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Chairman Mao's tutor dies at 73
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A mourning hall is set up yesterday morning at the former residence of Zhang Hanzhi, the woman who was Chairman Mao Zedong's English tutor. She died in a Beijing hospital on Saturday at the age of 73.

Zhang Hanzhi, the woman who tutored Chairman Mao Zedong and interpreted for him and US President Richard Nixon during the latter's historic visit to China, died on Saturday. She was 73.

Zhang suffered heart failure following lung complications in Beijing's Chaoyang Hospital, the Shanghai-based Oriental Morning Post said.

Her daughter, Hong Huang, used her blog to bid farewell to her mother, ending with the words: "Farewell, mom, we'll always be together."

Zhang's funeral will be held at the Babaoshan cemetery in the capital on Friday.

Zhang was born in Shanghai in 1935, the illegitimate daughter of a beautiful shop assistant and a powerful businessman. At eight months old, she was adopted by Zhang Shizhao, a legal and education official in the Kuomintang government.

In 1960, Zhang became an English teacher at her alma mater, today's Beijing Foreign Studies University, immediately after finishing her master's program.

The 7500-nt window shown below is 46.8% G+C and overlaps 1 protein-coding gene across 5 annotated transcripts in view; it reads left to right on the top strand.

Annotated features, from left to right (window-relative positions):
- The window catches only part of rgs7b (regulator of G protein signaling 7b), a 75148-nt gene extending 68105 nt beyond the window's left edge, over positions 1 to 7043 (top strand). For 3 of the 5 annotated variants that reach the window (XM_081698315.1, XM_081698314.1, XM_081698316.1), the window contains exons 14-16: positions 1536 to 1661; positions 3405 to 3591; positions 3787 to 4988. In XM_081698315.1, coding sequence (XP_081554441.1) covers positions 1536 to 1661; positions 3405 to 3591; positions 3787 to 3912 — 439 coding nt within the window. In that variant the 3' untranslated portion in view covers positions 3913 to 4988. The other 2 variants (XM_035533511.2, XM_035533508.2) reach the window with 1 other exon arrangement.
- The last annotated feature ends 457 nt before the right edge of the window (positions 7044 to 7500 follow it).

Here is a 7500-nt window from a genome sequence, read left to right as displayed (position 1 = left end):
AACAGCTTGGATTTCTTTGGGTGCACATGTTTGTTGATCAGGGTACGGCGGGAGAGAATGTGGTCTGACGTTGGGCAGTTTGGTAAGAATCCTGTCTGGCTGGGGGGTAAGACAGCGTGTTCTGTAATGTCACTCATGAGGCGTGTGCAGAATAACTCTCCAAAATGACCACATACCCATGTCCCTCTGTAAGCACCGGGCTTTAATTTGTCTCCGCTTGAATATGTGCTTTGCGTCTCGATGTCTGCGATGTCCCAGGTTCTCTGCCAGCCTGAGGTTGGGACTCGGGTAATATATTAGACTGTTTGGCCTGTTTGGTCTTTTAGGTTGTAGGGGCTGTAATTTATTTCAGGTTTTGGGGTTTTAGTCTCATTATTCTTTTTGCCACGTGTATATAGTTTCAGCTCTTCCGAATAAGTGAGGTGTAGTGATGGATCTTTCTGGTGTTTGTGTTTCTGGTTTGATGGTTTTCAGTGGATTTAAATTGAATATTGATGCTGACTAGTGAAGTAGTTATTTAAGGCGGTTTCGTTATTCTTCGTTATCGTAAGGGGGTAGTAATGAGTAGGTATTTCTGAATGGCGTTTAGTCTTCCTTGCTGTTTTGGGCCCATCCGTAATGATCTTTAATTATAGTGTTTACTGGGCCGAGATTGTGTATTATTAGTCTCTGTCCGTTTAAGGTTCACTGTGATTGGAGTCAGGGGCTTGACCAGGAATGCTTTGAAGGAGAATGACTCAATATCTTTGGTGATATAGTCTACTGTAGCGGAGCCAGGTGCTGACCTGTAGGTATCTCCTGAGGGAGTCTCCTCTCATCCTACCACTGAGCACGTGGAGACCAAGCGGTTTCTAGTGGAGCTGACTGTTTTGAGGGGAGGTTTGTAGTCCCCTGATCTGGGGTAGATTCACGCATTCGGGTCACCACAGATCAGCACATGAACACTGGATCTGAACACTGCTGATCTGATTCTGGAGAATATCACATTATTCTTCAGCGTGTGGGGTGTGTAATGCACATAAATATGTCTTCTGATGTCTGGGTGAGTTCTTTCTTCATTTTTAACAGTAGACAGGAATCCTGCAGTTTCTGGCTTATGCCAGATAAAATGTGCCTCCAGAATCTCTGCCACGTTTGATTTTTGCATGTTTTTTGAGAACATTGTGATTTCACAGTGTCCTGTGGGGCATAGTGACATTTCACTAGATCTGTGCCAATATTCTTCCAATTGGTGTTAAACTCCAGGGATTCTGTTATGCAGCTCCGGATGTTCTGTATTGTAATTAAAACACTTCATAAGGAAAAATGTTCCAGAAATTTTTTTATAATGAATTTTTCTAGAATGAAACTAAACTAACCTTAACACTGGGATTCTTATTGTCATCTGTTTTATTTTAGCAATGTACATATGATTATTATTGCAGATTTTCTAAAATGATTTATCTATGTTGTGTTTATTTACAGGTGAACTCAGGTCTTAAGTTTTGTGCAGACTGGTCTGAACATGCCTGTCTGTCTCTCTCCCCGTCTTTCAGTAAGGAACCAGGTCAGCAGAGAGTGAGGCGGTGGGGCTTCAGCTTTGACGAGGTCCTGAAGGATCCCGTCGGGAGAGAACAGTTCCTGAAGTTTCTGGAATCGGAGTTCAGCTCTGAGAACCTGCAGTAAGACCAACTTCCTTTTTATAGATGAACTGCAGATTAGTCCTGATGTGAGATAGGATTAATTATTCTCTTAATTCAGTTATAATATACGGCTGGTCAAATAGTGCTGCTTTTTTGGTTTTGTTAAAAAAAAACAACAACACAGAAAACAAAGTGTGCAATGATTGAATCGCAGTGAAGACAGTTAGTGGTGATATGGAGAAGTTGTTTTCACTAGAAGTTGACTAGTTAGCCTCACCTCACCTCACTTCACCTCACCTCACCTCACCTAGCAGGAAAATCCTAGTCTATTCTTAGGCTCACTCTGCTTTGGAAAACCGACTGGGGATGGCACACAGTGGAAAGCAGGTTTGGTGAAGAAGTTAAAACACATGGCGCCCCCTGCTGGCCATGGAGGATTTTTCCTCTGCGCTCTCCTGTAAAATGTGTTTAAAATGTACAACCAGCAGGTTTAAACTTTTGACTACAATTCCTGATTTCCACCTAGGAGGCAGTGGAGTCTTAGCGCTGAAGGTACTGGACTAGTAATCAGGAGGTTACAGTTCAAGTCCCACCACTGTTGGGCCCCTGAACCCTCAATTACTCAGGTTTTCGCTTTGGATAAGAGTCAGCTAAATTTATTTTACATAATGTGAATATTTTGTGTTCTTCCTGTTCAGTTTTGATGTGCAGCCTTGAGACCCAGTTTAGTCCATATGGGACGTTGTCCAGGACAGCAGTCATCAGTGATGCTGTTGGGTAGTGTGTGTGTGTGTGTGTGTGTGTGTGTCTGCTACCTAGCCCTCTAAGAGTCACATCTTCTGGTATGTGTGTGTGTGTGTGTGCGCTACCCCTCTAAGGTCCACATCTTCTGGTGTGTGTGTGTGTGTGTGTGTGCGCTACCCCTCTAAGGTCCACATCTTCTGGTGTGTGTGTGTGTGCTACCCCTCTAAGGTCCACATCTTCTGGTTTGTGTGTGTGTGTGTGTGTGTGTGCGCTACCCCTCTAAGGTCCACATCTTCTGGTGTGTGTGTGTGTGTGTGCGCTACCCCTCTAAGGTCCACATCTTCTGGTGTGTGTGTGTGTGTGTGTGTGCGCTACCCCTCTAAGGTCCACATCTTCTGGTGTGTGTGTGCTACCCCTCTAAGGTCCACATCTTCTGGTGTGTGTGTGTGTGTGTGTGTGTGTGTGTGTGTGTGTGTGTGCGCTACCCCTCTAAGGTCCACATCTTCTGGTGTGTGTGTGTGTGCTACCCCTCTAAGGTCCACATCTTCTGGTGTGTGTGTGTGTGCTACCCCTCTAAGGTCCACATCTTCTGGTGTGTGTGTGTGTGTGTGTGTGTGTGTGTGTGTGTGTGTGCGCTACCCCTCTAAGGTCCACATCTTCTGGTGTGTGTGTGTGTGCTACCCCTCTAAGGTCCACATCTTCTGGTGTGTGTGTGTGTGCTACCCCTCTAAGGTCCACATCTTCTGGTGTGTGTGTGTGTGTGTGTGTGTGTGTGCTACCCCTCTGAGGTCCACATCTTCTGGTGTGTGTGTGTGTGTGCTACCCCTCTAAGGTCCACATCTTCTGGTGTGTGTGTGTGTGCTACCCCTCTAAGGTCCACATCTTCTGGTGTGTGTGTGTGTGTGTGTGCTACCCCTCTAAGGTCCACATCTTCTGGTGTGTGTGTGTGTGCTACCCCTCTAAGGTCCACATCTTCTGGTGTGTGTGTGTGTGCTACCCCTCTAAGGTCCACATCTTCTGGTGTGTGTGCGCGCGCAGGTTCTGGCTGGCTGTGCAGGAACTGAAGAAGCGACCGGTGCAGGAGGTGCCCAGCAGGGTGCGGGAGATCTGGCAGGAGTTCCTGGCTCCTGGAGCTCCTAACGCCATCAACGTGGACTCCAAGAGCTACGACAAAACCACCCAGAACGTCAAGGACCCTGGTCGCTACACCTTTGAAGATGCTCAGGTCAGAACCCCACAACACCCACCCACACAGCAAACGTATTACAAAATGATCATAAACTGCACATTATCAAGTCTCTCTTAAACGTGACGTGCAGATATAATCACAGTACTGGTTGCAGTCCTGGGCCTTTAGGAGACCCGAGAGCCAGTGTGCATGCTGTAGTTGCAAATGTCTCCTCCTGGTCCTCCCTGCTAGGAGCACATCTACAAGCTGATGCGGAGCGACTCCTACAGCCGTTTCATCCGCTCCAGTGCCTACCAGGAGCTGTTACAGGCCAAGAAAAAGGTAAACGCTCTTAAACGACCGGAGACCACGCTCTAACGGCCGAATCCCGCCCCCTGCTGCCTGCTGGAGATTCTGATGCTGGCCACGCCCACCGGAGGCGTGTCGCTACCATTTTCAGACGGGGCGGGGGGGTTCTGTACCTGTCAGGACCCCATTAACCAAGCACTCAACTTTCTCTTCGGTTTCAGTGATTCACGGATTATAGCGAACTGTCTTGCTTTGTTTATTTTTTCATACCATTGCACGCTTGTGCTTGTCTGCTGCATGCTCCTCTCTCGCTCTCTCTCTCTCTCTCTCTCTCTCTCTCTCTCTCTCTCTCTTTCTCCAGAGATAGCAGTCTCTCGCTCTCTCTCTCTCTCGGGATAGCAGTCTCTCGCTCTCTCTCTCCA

In late 1963, she accompanied her father, then curator of the Central Research Institute of Culture and History, to a birthday dinner for Mao, founder of the People's Republic of China. It was there that Mao asked her to be his English tutor.

"The Chairman wanted the lessons to start the following day," she said. "I was dumbfounded. I was to teach the great leader whom over a billion people worshipped as their god," Zhang told Time magazine in 1999.

In 1971, Zhang started work in the Ministry of Foreign Affairs.

She divorced her husband Hong Junyan in 1973, after a 16-year marriage to the economist at Peking University. Hong Huang was born of the marriage.

Several months later she married Qiao Guanhua, who was China's foreign minister in the 1970s. Qiao died in 1983.

Zhang attended Mao's and Premier Zhou Enlai's talks with Nixon and Henry Kissinger, which laid the cornerstone for normalizing relations between the two countries in the 1970s.

Later she joined China's delegation to the UN.

In recent years, Zhang enjoyed further national celebrity with the publication of several bestselling memoirs.

(Shanghai Daily January 28, 2008)


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